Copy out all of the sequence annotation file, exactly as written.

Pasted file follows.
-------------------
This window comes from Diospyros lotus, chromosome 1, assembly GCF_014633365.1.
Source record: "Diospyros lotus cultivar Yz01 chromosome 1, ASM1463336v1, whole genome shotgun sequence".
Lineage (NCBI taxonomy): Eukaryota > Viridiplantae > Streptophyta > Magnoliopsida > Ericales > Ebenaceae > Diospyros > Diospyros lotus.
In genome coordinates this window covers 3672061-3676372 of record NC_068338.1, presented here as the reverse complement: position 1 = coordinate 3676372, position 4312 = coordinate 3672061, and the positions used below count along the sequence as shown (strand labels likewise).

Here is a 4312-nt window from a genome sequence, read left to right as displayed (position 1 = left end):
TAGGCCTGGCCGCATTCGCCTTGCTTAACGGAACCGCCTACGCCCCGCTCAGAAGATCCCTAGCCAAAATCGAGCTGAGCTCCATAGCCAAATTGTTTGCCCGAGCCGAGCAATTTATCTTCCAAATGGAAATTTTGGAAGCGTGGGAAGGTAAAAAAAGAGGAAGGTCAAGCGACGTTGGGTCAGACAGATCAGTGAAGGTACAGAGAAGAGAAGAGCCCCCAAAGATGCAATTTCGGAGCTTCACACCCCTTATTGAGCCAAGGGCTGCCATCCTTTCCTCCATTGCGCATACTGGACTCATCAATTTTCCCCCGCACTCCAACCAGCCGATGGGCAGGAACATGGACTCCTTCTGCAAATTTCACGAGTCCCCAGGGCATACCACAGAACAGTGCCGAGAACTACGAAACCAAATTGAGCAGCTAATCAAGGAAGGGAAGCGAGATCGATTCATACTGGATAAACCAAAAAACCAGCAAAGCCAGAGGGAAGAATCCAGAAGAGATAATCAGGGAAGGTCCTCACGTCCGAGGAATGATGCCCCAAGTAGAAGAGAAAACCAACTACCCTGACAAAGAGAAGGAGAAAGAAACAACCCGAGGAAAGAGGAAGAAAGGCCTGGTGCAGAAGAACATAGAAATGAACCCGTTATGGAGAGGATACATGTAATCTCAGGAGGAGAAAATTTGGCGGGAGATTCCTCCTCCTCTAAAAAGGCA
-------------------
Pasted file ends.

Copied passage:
This window comes from Diospyros lotus, chromosome 1, assembly GCF_014633365.1.
Source record: "Diospyros lotus cultivar Yz01 chromosome 1, ASM1463336v1, whole genome shotgun sequence".
Lineage (NCBI taxonomy): Eukaryota > Viridiplantae > Streptophyta > Magnoliopsida > Ericales > Ebenaceae > Diospyros > Diospyros lotus.
In genome coordinates this window covers 3672061-3676372 of record NC_068338.1, presented here as the reverse complement: position 1 = coordinate 3676372, position 4312 = coordinate 3672061, and the positions used below count along the sequence as shown (strand labels likewise).

Here is a 4312-nt window from a genome sequence, read left to right as displayed (position 1 = left end):
TAGGCCTGGCCGCATTCGCCTTGCTTAACGGAACCGCCTACGCCCCGCTCAGAAGATCCCTAGCCAAAATCGAGCTGAGCTCCATAGCCAAATTGTTTGCCCGAGCCGAGCAATTTATCTTCCAAATGGAAATTTTGGAAGCGTGGGAAGGTAAAAAAAGAGGAAGGTCAAGCGACGTTGGGTCAGACAGATCAGTGAAGGTACAGAGAAGAGAAGAGCCCCCAAAGATGCAATTTCGGAGCTTCACACCCCTTATTGAGCCAAGGGCTGCCATCCTTTCCTCCATTGCGCATACTGGACTCATCAATTTTCCCCCGCACTCCAACCAGCCGATGGGCAGGAACATGGACTCCTTCTGCAAATTTCACGAGTCCCCAGGGCATACCACAGAACAGTGCCGAGAACTACGAAACCAAATTGAGCAGCTAATCAAGGAAGGGAAGCGAGATCGATTCATACTGGATAAACCAAAAAACCAGCAAAGCCAGAGGGAAGAATCCAGAAGAGATAATCAGGGAAGGTCCTCACGTCCGAGGAATGATGCCCCAAGTAGAAGAGAAAACCAACTACCCTGACAAAGAGAAGGAGAAAGAAACAACCCGAGGAAAGAGGAAGAAAGGCCTGGTGCAGAAGAACATAGAAATGAACCCGTTATGGAGAGGATACATGTAATCTCAGGAGGAGAAAATTTGGCGGGAGATTCCTCCTCCTCTAAAAAGGCA